When a person’s kidney disease advances beyond a certain point, kidney replacement therapy (KRT) is a critical, life-prolonging option. However, regardless of what kind of KRT is chosen, some risks are involved. Therefore, finding a balance of when to begin KRT – where the risks and benefits are carefully weighed – is important.
A study published in Pediatric Nephrology in January of last year reveals not only which medical parameters are beneficial for knowing when children may benefit most from KRT, but also factors related to well-being.
“The goal in timing KRT is to limit patient risk as much as possible,” notes Dr. Kristen Favel, pediatric nephrologist with BC Children's Hospital who co-led the study. “However, striking the balance in the process is a challenging task.” What’s more, most research exploring this balance has been conducted in adults, but not children.
In their study, Favel and her colleague Dr. Janis Dionne, pediatric nephrologist with BC Children’s Hospital, analyzed data over an 11-year period from 92 children with end-stage renal disease/kidney failure. They documented when the children were diagnosed with kidney disease and when KRT was initiated. In particular, the researchers looked at who elected to initiate KRT (“elective starts”), and who required immediate KRT (“urgent starts”).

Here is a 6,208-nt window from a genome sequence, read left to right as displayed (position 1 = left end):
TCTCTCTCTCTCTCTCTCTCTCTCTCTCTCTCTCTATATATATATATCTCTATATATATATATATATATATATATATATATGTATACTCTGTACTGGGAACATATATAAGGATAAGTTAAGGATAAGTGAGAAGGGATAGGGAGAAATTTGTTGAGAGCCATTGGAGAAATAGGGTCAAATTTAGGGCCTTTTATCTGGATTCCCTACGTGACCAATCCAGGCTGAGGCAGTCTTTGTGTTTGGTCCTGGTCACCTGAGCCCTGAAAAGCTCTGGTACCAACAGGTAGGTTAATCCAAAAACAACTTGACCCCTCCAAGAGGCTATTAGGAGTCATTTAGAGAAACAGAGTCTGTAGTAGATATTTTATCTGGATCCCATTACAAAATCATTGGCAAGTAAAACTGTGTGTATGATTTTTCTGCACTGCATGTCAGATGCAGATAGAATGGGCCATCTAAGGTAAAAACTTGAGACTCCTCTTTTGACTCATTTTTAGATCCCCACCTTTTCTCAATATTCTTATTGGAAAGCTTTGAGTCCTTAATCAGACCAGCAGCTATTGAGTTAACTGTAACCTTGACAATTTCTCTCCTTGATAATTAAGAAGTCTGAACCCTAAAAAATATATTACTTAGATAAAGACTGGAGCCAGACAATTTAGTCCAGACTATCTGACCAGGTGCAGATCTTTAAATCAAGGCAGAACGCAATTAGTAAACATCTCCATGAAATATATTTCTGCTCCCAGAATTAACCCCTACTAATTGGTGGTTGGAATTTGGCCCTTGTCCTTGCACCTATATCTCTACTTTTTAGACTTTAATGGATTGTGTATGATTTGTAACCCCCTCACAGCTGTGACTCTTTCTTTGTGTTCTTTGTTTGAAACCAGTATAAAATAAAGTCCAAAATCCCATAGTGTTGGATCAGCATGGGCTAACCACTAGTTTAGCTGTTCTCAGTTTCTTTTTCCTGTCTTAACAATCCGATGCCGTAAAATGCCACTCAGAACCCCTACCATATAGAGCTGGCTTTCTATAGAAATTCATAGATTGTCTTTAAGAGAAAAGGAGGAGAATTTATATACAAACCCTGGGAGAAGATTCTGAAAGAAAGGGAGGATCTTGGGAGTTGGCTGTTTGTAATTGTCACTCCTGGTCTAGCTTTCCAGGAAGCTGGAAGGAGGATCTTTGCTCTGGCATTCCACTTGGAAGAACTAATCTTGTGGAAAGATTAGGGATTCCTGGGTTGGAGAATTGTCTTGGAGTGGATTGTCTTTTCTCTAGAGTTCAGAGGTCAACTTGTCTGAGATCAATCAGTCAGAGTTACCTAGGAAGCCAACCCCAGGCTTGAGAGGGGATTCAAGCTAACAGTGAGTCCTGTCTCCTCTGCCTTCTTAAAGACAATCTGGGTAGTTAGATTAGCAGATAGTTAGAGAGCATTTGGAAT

As can be expected, and similar to what’s seen in adults, medical factors were found to be important for influencing when KRT was urgently started. This includes medical factors such as oligoanuria (reduced urine production) and metabolic disturbances.
While medical factors were similarly influential for the children and their families who elected to pursue KRT, quality of life factors were also very important. The data suggest that issues affecting concentration or school performance and growth and nutrition are particularly influential for children and their families during the decision-making process.
Another key finding is that the absolute amount of kidney function, measured by glomerular filtration rate, does not necessarily affect the timing of KRT in children. Rather, it was the rate of declining kidney function (amount of decline over time) that was influential.
“Our study highlights that the KRT decision-making process is complex, stretching far beyond the renal diagnosis or eGFR,” says Dionne.
Another interesting finding, Favel notes, is the variability in symptom presentation and burden in pediatric end-stage kidney disease/kidney failure. Fatigue, low appetite and school performance were more prominent issues among the participants in this study, whereas more traditional symptoms like pruritus and muscle cramping were infrequently noted.